BASIC BREAD ~ BAKING PARTNERS CHALLENGE #8

BakingPartnersButton2-1BreadWe are going to try two method of bread making one is Asian method Tangzhong and other is Scandinavian method of Scald flour. These are two are really easy to put together. For this challenge you have to try one of the methods and make bread, if you want to try both methods that are also welcome. Tangzhong method gives very soft bread. Scalded flour method usually is used to try whole grains like rye, millet, buckwheat etc… You can make white bread with that technique too.  I made the White bread Scandinavian method of Scald flour.

Scalded flour bread Adapted from Cornercafe via Baking Partners

Makes one 23cm x 10cm x 10cm loaf

[Ingredients] Scalded Flour: 100g bread flour 100ml boiling water

Main Dough: 350g bread flour 20g (2 tablespoons) milk powder 35g caster sugar 5g (1 teaspoon) salt 8g instant yeast 200ml (approx.) lukewarm water, adjust as necessary 35g butter, chopped into small pieces at room temperature http://cornercafe.wordpress.com/

[Preparation] Scalded Flour: Pour boiling hot water all at once over the flour and stir quickly with a pair of chopsticks (or fork) until combined with no more visible dry flour. It should be a doughy clumpy mixture at this stage. Set aside for 5 minutes for the dough clusters to fully absorb the heat and the moisture. Then cover with cling film and let cool to room temperature, about 1/2 hour, or up to 1 hour.

For the Main Dough: 1. Prepare a 23cm (L) x 10cm (W) x 10cm (H) loaf tin. Sift bread flour, milk powder, caster sugar and salt onto the working surface. Add instant dry yeast and mix well. Form the flour mixture into a well. Add scalded flour mixture, then gradually add just enough lukewarm water to form into a slightly sticky, soft dough. Knead for 10 minutes until smooth and elastic. During hand kneading, the dough also needs to be thrown onto the working surface once every few minutes between kneading to improve the dough structure. (I usually just pick up the dough to about head-high and throw it down onto the working surface 10 to 20 times every few minutes between kneading.) 2. Knead in butter until incorporated. Form the dough into a round ball and let it rise until double in size in a large greased bowl, cover with cling film (should take about 1 hour in warm weather, longer in winter months). To test if the dough has risen properly, dip a finger into bread or plain flour and poke down into the centre of the dough as far as your finger will go and pull out again – the hole should remain if it is ready. If the dough springs back, then it is not ready, continue to prove further. 3. Punch down, knead briefly and form into a ball shape. Then let rest for 15 minutes. 4. with a rolling pin, roll out into a long oval shape. Then roll up from the short end like a Swiss roll. Rest 10 minutes and repeat the rolling process, then place the roll-up dough into the tin. 5. Cover loosely and let rise until the dough has risen to almost the top of the tin. 6. Bake in preheated 175°C oven for 30 to 35 minutes, or until golden brown. Taste: Soft white bread loaf that stays soft for at least 2-3 days Consume: Best within 3-4 days Storage: May be frozen to keep longer, defrost before serving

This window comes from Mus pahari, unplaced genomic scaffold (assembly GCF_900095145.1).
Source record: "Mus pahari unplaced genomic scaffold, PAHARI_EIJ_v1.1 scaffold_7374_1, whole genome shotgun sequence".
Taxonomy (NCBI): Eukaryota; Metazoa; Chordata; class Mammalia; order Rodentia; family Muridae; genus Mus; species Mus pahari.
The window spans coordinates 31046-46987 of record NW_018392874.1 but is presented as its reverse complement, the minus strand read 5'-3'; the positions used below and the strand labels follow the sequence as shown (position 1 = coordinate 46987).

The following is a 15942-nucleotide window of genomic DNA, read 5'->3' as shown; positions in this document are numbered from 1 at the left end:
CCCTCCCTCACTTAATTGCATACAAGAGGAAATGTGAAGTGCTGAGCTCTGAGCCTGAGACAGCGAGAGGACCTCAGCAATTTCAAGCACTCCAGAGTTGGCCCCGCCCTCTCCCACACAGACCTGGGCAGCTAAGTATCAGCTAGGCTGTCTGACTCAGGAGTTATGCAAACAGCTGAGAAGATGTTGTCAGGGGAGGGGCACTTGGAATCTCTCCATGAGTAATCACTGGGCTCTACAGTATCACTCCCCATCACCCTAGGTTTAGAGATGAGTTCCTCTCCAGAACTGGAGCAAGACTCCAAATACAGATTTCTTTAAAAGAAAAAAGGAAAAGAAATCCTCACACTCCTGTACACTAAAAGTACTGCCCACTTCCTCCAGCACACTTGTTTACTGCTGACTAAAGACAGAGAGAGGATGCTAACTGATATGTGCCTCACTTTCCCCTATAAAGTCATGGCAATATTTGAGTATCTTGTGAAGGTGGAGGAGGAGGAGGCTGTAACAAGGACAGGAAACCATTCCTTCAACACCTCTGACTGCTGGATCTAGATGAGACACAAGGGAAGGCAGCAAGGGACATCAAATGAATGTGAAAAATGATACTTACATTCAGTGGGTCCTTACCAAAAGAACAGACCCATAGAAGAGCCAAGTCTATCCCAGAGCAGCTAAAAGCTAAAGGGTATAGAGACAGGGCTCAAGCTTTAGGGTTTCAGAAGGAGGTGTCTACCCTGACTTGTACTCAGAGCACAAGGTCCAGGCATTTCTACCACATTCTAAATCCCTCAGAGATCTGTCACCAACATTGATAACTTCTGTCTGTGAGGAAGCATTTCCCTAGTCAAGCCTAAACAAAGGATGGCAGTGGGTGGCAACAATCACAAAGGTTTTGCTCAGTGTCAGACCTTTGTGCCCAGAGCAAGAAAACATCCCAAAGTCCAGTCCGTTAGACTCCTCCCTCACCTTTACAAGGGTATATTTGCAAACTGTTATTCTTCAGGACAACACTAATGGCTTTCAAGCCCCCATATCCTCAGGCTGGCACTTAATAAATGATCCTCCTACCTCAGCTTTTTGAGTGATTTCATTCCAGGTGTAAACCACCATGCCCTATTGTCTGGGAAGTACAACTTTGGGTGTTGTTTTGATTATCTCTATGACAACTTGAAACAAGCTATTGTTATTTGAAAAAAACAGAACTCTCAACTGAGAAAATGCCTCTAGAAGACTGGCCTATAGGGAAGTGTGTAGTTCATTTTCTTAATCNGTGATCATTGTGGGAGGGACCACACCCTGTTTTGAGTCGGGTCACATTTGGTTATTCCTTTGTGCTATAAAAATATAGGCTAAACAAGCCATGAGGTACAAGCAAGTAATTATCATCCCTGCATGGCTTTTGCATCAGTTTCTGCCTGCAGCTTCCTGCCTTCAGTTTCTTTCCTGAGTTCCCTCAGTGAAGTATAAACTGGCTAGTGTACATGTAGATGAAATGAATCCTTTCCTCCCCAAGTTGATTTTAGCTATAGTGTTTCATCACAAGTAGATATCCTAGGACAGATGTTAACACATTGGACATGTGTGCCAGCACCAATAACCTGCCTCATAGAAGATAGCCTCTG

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IT’S ABOUT THE PROTEIN – FLOUR TUTORIAL

Wheat flours contain a protein called gluten which, in the presence of water, forms an elastic network throughout the dough. This is the stuff that gives bread doughs their rubbery consistency. The whole point of kneading bread dough, in fact, is to organize the strands of gluten running through the dough into a strong, resilient, interconnected web. It is this web of protein that will entrap the bubbles of CO2 given off by the yeast as it ferments, enabling the dough to rise. Without the gluten, the CO2 would just bubble up to the surface and be lost.

But flour vary greatly in both the quantity and quality of the gluten they contain because different strains of wheat from different regions and different growing seasons have different gluten profiles. There are times when gluten is not your friend; in a cake batter, excess gluten will create a chewy, coarse-grained cake, and in pastry doughs it will produce a tough pie crust. But for bread you want lots of strong gluten to produce a well-risen and well-shaped loaf. This is why there are special flours for special purposes: cake flour, pastry flour, bread flour, etc.

All-purpose flour is typically a blend of “hard” and “soft” wheats which will perform pretty well in most roles. It usually contains 10-12% gluten. It can be used for bread, but will tend to produce a denser, flatter loaf. Some people will add 1T extra per cup of flour when using all-purpose for bread.

Bread flours have from 12-14 percent protein. They will feel decidedly more elastic while kneading, and will give full, rounded loaves. These flours are made from hard winter wheats from northern states.

Besides the quantity, the quality of the gluten will vary. Some glutens are better at forming the elastic network than others. You can judge this for yourself by making a “gluten ball” from different flours: make a stiff dough using just water and 1/4 c of flour. Knead it until it becomes quite elastic, then continue kneading it between your fingers under a stream of water. This will wash out the starch from the flour and after a few minutes of this you will have a ball of pure gluten. By playing with this ball, stretching and folding it, you will see that some are far more resistant to tearing than others. A good bread flour will enable you to pull the gluten into a thin membrane.

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